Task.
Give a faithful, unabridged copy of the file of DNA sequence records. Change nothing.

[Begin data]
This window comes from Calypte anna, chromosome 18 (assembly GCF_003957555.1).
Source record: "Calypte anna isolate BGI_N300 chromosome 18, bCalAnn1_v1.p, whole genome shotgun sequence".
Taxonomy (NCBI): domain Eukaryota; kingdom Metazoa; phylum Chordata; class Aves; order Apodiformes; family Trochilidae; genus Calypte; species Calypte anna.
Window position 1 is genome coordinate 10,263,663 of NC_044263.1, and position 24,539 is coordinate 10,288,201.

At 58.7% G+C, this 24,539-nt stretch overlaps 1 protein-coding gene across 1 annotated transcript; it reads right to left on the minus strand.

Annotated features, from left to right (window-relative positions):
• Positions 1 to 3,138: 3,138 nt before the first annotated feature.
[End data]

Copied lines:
This window comes from Calypte anna, chromosome 18 (assembly GCF_003957555.1).
Source record: "Calypte anna isolate BGI_N300 chromosome 18, bCalAnn1_v1.p, whole genome shotgun sequence".
Taxonomy (NCBI): domain Eukaryota; kingdom Metazoa; phylum Chordata; class Aves; order Apodiformes; family Trochilidae; genus Calypte; species Calypte anna.
Window position 1 is genome coordinate 10,263,663 of NC_044263.1, and position 24,539 is coordinate 10,288,201.

At 58.7% G+C, this 24,539-nt stretch overlaps 1 protein-coding gene across 1 annotated transcript; it reads right to left on the minus strand.

Annotated features, from left to right (window-relative positions):
• Positions 1 to 3,138: 3,138 nt before the first annotated feature.